An inviting view from the kitchen

Based on the past month's experiences, we are now even more convinced the Profi Deck material was definitely the right choice for us. Both visually and practically, it compliments both the terrace and our needs. The colour is in line with the structural wood work, and the decking boards have been laid in the same direction as the overhanging wooden structure and the inside ceiling. However, even more than the visual reasons, the deck boards are laid in this direction because the floor has a slight decline towards the railing. Assembling the Profi Deck with the rubber strips creates a water proof decking allowing the rain water to flow towards the drains, which are located next to the railing. This way the deck dries faster and the water flow also helps to clean the deck from dust and other particles.

The view from the railing

One of our latest auction finds also ended up to the terrace - a rattan ottoman designed by Franco Albini for Vittorio Bonacina in 1951. Pekka has been hunting this piece (two of them, actually) for more than a year now and finally the first one found it's way to our terrace! This rattan-made piece also belongs to the permanent collection of MoMA New York. Rattan is a natural material which grows mainly in the Far East, and its characteristics include elasticity, flexibility and lightness. The stool is woven by experienced, specialised artisans, and is stunningly beautiful, practical and yes, of course, vintage!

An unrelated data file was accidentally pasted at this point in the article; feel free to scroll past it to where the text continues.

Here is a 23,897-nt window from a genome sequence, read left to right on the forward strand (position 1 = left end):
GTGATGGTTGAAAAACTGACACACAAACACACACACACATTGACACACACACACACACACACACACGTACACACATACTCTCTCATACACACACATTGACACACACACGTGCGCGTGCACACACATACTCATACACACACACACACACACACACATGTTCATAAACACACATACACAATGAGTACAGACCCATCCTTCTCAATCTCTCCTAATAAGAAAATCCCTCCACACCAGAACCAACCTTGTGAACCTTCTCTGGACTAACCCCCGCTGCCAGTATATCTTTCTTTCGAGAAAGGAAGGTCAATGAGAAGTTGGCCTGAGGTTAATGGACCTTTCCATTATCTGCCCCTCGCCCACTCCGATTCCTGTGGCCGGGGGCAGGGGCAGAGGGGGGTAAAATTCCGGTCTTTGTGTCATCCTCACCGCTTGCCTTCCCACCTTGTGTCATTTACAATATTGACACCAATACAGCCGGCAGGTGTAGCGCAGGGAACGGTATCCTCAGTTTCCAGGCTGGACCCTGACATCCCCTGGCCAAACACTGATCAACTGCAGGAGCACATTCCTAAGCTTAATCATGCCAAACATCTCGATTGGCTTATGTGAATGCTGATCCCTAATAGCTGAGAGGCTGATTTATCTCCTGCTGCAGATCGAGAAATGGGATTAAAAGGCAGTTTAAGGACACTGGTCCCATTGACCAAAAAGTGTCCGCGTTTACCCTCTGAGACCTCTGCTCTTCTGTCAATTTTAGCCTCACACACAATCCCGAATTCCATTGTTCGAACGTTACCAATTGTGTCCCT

Ottoman by Franco Albini for Vittorio Bonacina 1951

The LCM's by Eames are roughly from the same period than the Albini ottoman. The design of the LCM's actually derives from the early 1940's when Charles and Ray Eames were experimenting with wood-molding techniques. Their studies led to a commission from the US Navy requesting the Eames couple to develop plywood items used in the WWII. Later Charles and Ray applied the same technology (molding wood and glue under heat and pressure) to make affordable, high-quality veneer chairs, which could be mass-produced using dimensionally shaped surfaces.

LCM by Charles and Ray Eames for Herman Miller 1946

The plywood seat and backrest of the LCM are joined to the metal spine and legs with a series of rubber washers or "shock mounts". The shock mounts are glued under the seat and behind the backrest and screwed to the metal frame. The rubber mounts allow the backrest to flex with the person sitting in the LCM. Unfortunately, this is the greatest design flaw of the chair. The shock mounts are securely glued to the wooden backrest, but can tear free if excessive pressure is applied or when the rubber becomes brittle with age. It is not very uncommon to see vintage chairs to which holes have been drilled through the plywood to use screws to attach seat and backrest to the frame. Such a shame.